Techniques

Vanilla Beans

vanilla bean
Vanilla comes from a perennial climbing orchid from South America. Its white flowers are followed by long, green pods that have been treasured for centuries. The Aztecs used it to flavor their xocolatl (bitter water), and the Spanish brought the beans to Europe, where it became all the rage.

The French tried unsuccessfully to propagate vanilla on the Islands of Bourbon (now Reunion) and Madagascar in the Indian Ocean. As it turns out, the orchid had been naturally pollinated by bees and hummingbirds only found in Mexico. To make matters more difficult, the orchids themselves open for only a short time. But where there’s a will, there’s a way. Vanilla orchids grown outside of Mexico are now hand-pollinated, which, combined with their complicated processing procedure, guarantees their high price.

When the green, unripe pods are picked they have little flavor or aroma. Not until they are cured and fermented do they emit the familiar fragrance. Vanillin is the flavor compound that we love, and on fine beans it can be seen on the surface as white dust. You can find three vanilla beans on the market: Madagascar beans are used mainly for extract production. Tahitian beans have a nice aroma but less flavor and are used mainly for perfumes. Mexican beans are fat and fragrant. The extract from Mexico may sometimes contain coumarin, a substance from the tonka bean that is banned in the United States.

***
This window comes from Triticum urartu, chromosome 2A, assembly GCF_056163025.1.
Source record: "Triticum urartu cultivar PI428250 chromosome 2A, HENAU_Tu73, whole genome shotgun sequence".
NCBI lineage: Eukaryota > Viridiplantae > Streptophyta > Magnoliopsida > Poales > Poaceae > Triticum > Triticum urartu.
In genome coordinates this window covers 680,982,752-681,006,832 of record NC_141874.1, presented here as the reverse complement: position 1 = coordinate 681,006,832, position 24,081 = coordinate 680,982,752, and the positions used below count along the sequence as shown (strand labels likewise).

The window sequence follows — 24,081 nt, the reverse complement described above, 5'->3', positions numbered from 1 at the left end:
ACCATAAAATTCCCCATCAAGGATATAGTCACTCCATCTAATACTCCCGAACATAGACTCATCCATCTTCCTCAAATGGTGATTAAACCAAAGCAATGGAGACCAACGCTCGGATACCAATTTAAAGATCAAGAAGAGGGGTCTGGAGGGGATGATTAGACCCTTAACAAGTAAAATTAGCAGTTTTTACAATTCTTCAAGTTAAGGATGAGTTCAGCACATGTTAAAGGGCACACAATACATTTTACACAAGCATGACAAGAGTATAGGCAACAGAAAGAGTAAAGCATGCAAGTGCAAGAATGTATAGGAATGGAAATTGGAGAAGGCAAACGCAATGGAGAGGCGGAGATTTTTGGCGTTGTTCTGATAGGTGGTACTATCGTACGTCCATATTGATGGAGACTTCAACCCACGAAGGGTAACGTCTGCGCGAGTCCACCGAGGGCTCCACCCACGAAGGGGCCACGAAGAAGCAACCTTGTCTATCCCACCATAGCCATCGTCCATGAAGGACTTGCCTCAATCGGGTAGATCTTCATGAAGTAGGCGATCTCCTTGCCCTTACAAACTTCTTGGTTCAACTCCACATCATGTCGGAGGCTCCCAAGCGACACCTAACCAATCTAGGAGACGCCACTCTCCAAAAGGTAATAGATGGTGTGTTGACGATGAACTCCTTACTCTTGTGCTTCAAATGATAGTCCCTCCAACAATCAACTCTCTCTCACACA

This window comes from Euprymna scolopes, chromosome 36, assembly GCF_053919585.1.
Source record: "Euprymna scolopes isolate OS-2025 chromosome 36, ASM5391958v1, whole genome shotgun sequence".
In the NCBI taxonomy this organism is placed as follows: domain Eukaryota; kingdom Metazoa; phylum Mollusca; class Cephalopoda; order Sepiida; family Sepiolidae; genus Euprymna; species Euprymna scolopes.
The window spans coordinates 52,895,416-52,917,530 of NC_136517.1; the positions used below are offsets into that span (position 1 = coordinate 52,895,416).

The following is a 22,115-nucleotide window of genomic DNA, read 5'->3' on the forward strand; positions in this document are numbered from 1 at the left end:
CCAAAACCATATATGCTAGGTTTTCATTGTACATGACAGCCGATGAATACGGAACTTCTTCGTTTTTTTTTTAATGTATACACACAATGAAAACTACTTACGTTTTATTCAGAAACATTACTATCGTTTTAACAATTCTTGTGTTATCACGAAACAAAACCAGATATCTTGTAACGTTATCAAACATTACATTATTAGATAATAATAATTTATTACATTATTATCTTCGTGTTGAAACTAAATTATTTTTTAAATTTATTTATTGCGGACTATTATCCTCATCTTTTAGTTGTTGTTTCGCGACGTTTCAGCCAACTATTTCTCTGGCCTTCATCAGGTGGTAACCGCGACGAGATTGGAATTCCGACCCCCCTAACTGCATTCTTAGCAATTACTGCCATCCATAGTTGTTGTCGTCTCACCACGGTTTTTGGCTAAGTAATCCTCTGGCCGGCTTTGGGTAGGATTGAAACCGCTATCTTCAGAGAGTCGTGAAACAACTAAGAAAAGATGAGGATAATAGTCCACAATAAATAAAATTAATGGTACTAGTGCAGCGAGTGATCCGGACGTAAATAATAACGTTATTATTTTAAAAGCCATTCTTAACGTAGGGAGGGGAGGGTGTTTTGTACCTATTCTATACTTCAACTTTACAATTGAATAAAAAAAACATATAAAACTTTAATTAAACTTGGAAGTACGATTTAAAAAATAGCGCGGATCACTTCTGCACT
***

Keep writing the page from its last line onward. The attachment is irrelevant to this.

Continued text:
Look for beans that are thick and tough but pliable. To use vanilla beans, pound them first before splitting them lengthwise to crush the millions of inner mini-seeds and activate as much oil as possible. Scrape the tiny black seeds into your recipe, then add the pod too, to harness as much of the oil as possible. If the recipe will not allow the pod to be added, as in cookie dough, save the spent pods in a container of sugar or rum.

Vanilla extract and beans are available at most markets. Look in better stores for better-quality extracts. Beans are expensive, but several online sources offer fair prices (Try thespicehouse.com or vanilla.com.)
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